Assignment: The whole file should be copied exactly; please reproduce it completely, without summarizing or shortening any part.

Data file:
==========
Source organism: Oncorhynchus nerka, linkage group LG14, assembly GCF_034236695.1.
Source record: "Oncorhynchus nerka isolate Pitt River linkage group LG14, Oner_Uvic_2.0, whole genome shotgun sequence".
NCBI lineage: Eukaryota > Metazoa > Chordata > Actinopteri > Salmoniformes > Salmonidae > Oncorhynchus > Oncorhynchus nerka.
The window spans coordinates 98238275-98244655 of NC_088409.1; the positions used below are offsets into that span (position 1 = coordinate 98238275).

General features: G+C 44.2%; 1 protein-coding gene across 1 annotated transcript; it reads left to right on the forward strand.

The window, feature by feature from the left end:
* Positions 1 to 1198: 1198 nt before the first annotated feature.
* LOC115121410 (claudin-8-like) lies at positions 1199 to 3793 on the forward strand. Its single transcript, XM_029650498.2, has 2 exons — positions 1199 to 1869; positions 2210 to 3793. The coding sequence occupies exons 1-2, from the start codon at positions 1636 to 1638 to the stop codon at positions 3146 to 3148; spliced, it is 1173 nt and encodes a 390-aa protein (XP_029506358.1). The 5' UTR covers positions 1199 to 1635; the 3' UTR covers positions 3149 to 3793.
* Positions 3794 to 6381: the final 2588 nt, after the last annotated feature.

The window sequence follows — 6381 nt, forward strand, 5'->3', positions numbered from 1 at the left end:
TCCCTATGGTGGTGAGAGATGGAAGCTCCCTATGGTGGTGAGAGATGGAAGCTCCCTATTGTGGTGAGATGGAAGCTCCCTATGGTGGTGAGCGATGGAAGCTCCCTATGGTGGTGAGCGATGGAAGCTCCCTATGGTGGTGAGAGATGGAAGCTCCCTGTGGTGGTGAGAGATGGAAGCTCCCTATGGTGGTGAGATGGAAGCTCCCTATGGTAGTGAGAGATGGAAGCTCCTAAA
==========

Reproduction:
Source organism: Oncorhynchus nerka, linkage group LG14, assembly GCF_034236695.1.
Source record: "Oncorhynchus nerka isolate Pitt River linkage group LG14, Oner_Uvic_2.0, whole genome shotgun sequence".
NCBI lineage: Eukaryota > Metazoa > Chordata > Actinopteri > Salmoniformes > Salmonidae > Oncorhynchus > Oncorhynchus nerka.
The window spans coordinates 98238275-98244655 of NC_088409.1; the positions used below are offsets into that span (position 1 = coordinate 98238275).

General features: G+C 44.2%; 1 protein-coding gene across 1 annotated transcript; it reads left to right on the forward strand.

The window, feature by feature from the left end:
* Positions 1 to 1198: 1198 nt before the first annotated feature.
* LOC115121410 (claudin-8-like) lies at positions 1199 to 3793 on the forward strand. Its single transcript, XM_029650498.2, has 2 exons — positions 1199 to 1869; positions 2210 to 3793. The coding sequence occupies exons 1-2, from the start codon at positions 1636 to 1638 to the stop codon at positions 3146 to 3148; spliced, it is 1173 nt and encodes a 390-aa protein (XP_029506358.1). The 5' UTR covers positions 1199 to 1635; the 3' UTR covers positions 3149 to 3793.
* Positions 3794 to 6381: the final 2588 nt, after the last annotated feature.

The window sequence follows — 6381 nt, forward strand, 5'->3', positions numbered from 1 at the left end:
TCCCTATGGTGGTGAGAGATGGAAGCTCCCTATGGTGGTGAGAGATGGAAGCTCCCTATTGTGGTGAGATGGAAGCTCCCTATGGTGGTGAGCGATGGAAGCTCCCTATGGTGGTGAGCGATGGAAGCTCCCTATGGTGGTGAGAGATGGAAGCTCCCTGTGGTGGTGAGAGATGGAAGCTCCCTATGGTGGTGAGATGGAAGCTCCCTATGGTAGTGAGAGATGGAAGCTCCTAAA